AG: All 30 members of the OECD, along with another six countries, are members of our Convention on the Bribery of Foreign Officials. One of the things this convention was able to do was to change bribes from being tax-deductible to being a crime. Not all countries pursue such criminals actively, but many do, and more and more we are seeing cases [of corruption] being widely reported and becoming common knowledge, which is helping us to establish the fact that this is a crime that should not be allowed.
Corruption really causes damage that is many times more costly than the amounts that are transferred from one party to another, because it affects the quality of decisions, and the choices of technology and equipment [selected in crooked public procurement]. It's a very corrosive element among business practices. It affects democracy and public faith in governments.
Slovakia has signed on [to the anti-bribery convention], which means it has to observe the behaviour that is expected from any member. This means the country has to make the convention part of its own code of conduct at the national level.
TSS: Since the minister made his statement, the prime minister has publicly backed him up, saying Jahnátek was only describing the way things really worked in the arms trade, while the cabinet even officially recognized his "personal courage" in speaking the truth. You said that politicians should be allowed to make speeches, and that judgment should be reserved for their actions. Does this also apply to speech that is tolerant of corruption?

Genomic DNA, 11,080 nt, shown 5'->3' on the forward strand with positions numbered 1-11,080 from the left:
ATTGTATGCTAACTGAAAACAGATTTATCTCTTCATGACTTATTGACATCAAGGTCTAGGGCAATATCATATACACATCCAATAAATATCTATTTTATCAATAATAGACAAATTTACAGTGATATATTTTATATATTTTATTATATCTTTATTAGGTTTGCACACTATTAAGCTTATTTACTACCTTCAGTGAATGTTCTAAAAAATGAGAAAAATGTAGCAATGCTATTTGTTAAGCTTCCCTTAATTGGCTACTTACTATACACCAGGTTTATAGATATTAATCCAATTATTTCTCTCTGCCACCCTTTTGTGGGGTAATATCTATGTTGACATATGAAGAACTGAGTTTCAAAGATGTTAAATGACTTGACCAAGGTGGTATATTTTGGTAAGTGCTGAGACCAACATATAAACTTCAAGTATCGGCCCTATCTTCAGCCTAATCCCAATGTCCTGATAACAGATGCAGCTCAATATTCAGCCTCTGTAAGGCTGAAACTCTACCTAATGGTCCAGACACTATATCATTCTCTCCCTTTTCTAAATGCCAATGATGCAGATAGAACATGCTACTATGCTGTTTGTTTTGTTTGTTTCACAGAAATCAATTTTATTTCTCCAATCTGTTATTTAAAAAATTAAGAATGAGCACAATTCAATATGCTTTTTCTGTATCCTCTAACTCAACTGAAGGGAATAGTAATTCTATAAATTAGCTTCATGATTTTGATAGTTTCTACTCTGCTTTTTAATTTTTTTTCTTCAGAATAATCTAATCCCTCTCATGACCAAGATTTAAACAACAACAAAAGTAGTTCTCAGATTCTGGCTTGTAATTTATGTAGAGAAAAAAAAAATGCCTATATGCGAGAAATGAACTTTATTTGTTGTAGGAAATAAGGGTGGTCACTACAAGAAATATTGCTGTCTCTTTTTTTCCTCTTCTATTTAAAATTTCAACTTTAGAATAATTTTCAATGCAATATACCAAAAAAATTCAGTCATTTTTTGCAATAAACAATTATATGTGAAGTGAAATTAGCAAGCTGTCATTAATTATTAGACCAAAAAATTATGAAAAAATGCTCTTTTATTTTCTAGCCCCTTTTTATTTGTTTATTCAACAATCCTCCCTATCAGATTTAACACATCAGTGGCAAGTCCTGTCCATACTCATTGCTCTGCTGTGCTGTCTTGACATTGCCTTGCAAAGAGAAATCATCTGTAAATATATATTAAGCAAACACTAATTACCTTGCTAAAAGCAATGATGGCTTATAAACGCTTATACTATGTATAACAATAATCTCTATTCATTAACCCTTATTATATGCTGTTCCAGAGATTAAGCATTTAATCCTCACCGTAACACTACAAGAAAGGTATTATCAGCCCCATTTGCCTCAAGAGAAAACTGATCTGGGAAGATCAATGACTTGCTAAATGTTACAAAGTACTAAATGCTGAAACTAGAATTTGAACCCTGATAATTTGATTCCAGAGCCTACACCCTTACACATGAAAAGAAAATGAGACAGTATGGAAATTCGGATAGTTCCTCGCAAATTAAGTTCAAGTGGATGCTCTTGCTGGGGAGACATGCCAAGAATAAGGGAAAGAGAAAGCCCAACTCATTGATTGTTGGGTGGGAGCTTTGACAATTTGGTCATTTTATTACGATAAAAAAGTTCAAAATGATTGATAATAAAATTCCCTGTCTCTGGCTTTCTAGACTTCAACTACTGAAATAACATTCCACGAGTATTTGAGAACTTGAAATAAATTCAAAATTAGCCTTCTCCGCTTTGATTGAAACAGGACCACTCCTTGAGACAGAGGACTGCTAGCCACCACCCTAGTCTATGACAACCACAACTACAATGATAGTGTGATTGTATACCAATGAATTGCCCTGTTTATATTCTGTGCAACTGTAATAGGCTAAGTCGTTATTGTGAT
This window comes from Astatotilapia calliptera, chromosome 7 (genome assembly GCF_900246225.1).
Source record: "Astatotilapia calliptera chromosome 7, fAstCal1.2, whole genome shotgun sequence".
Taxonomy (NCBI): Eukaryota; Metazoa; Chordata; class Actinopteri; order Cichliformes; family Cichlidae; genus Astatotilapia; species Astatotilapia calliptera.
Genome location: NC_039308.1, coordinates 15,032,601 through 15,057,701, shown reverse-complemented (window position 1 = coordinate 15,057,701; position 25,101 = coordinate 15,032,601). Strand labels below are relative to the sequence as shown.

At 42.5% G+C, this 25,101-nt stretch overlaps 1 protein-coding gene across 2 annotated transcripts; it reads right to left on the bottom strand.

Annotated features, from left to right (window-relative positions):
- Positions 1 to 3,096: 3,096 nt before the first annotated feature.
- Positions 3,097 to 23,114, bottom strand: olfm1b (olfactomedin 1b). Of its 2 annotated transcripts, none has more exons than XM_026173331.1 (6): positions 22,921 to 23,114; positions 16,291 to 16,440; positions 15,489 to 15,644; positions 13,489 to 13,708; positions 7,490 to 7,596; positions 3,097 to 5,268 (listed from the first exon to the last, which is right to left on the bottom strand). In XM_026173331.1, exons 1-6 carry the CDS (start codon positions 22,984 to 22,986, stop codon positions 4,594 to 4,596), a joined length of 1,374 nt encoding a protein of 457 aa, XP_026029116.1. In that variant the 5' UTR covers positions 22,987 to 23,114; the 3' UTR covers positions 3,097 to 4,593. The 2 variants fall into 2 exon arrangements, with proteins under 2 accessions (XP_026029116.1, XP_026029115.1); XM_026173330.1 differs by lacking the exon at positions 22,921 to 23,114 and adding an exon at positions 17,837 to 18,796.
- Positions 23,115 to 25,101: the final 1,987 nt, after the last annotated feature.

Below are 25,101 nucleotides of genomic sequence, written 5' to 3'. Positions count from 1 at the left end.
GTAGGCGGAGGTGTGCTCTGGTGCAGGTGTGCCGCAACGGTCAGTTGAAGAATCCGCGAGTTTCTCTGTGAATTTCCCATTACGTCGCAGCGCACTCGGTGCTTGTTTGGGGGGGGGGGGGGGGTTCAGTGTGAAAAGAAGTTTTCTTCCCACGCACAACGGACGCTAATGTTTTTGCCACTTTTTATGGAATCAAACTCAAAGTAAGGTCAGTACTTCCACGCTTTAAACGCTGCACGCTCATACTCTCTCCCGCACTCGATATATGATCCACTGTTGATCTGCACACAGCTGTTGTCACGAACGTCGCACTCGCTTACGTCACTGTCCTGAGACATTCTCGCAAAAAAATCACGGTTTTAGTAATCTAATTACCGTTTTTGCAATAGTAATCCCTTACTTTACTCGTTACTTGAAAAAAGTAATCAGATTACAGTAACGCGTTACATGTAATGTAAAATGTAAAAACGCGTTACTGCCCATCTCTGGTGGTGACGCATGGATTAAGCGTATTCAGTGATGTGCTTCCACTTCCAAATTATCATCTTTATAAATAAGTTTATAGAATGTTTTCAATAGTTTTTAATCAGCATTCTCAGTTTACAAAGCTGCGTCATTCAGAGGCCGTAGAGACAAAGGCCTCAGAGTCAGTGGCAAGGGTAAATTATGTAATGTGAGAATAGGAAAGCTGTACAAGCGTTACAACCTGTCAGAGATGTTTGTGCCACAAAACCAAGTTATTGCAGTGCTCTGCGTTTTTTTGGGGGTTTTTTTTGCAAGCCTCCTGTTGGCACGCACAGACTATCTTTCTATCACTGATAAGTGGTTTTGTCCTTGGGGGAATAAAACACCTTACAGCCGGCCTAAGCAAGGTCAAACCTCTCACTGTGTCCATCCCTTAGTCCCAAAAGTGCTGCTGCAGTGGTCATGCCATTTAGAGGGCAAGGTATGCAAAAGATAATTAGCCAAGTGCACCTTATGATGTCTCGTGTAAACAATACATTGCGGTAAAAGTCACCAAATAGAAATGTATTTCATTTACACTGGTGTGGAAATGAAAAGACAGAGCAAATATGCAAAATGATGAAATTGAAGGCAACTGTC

AG: First of all, people sometimes say unfortunate things. Second, we have a problem with the convention, and that is that many of the countries that signed it are not actively implementing it, which means it is not as live a force as it should be. The problem is also that things do not get picked up by each country's peers.
But one day, Slovakia will be asked to account for itself, and its peers will ask: 'How good have you been? What have you done?' It happens with all [OECD member] countries, it was just done with the UK, Ireland and Spain. It's a jury of your peers. It's not the OECD bureaucracy, it's the other 29 countries. And the diagnosis will not be good for those countries that have not actively been pursuing this agenda.
16. Apr 2007 at 0:00 | Tom Nicholson